Patrick E. McLean
Beowulf and The Dragon
Beowulf and the Dragon: Chapter 2

Beowulf and the Dragon: Chapter 2

This is Chapter Two of Beowulf and the Dragon. If you missed it, here’s Chapter One.

After I was captured, it was ten years before Beowulf spoke to me again. I would hear him, singing in the mead hall, berating his Thanes even as he showered them with rings. His cries were louder even than the mighty horns that blew when he rode to battle, and he would wake everyone yelling for the gate to open when he came back from a raid. In those days, they would straggle in for hours behind him. I remember, as I collected what was left of the horses, thinking maybe those who didn’t come back had been the lucky ones.

And understand, this would be from a fight they had won. Beowulf, it seemed, never lost. But I don’t ever remember seeing him enjoy a victory. He was never nervous before a fight, but he was never sated after. If anything, he returned more ill at ease. He paced the length of his great hall like a trapped animal, only settling when he had managed to drink himself into a stupor.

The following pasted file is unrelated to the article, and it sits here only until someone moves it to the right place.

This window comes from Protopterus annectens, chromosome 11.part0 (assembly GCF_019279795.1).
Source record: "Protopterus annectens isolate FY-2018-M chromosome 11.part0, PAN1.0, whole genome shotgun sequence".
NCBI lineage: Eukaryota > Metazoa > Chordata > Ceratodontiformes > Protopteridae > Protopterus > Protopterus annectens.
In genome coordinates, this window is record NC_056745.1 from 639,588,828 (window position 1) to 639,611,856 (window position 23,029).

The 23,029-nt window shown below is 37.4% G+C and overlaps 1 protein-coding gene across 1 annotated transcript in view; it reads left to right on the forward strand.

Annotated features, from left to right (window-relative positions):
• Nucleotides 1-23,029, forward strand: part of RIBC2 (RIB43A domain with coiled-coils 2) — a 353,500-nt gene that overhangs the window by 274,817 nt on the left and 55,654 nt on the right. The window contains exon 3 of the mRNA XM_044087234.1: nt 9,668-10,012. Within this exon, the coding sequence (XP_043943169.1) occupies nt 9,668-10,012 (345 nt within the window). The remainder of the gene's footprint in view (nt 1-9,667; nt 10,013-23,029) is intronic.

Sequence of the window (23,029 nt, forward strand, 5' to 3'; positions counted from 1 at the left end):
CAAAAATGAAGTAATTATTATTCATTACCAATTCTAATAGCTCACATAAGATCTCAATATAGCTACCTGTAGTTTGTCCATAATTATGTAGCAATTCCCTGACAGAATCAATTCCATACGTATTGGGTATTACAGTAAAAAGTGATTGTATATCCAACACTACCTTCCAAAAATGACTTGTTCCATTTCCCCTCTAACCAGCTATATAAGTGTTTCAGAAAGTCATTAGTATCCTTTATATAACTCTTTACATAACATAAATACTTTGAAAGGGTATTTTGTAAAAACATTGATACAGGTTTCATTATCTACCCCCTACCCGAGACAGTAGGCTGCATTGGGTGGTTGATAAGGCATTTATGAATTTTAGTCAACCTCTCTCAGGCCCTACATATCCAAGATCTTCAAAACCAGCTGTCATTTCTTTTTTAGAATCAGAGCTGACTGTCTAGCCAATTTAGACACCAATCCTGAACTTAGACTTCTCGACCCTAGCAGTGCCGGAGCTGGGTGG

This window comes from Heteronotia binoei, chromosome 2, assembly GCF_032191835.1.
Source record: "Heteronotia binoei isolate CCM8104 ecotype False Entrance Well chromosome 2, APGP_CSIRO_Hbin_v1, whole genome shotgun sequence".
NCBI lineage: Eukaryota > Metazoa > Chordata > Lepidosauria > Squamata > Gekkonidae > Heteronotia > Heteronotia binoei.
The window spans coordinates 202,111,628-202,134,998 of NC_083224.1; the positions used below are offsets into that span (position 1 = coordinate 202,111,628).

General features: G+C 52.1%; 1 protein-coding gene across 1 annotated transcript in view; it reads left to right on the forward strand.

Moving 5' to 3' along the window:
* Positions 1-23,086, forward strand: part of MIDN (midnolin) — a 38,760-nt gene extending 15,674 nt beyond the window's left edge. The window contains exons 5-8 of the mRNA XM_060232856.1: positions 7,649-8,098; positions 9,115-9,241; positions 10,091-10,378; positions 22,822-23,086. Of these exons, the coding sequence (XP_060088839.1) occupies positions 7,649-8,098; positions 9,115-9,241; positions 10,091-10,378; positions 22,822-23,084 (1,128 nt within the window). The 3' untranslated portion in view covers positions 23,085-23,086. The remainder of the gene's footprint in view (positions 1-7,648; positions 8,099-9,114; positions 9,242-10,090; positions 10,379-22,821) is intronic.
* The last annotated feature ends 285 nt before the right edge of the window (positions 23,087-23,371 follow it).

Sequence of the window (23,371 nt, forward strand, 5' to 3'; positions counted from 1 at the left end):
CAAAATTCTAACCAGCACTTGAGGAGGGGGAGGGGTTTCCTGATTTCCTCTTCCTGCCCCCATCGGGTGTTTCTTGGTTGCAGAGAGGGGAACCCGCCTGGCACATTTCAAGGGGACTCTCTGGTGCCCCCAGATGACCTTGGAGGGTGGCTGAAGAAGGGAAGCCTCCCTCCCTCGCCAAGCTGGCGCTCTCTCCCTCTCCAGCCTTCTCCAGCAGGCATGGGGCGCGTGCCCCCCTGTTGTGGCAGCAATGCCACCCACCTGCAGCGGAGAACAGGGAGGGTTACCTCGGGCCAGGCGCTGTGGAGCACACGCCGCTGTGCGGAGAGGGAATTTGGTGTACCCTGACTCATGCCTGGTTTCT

The night he broke his silence with me, I was clearing the wreckage of a victory feast. The few men who were left had gathered by the fire. Vulfgar had thrown one of the benches onto the blaze, and all the men cheered as it burned. They told each other stories about how brave and strong they were, and cheered in acclaim of each other’s untested mettle.

At the center of it all , sat the mighty Beowulf. He ignored the foolish boasting, drank his mead and stared into the fire.

These were not the men who had done deeds and fought in the battles, you see. These were the younger men. The ones who enjoyed the spoils without paying the price. The sons of warriors. The warriors were almost all dead and gone. Few on either side of a battle fared well when Beowulf was involved. Yet, he was thought a good King for the numbers of brave men he led to their place in Valhalla.

The door to the meadhall was thrown open and a man in a blood-covered sheepskin burst in. The cold wind sucked the warmth out of the hall in an instant. The men cried out to complain, but when they saw the blood-soaked man, they fell silent. The man knelt before the King and said but one word. ‘Monster.'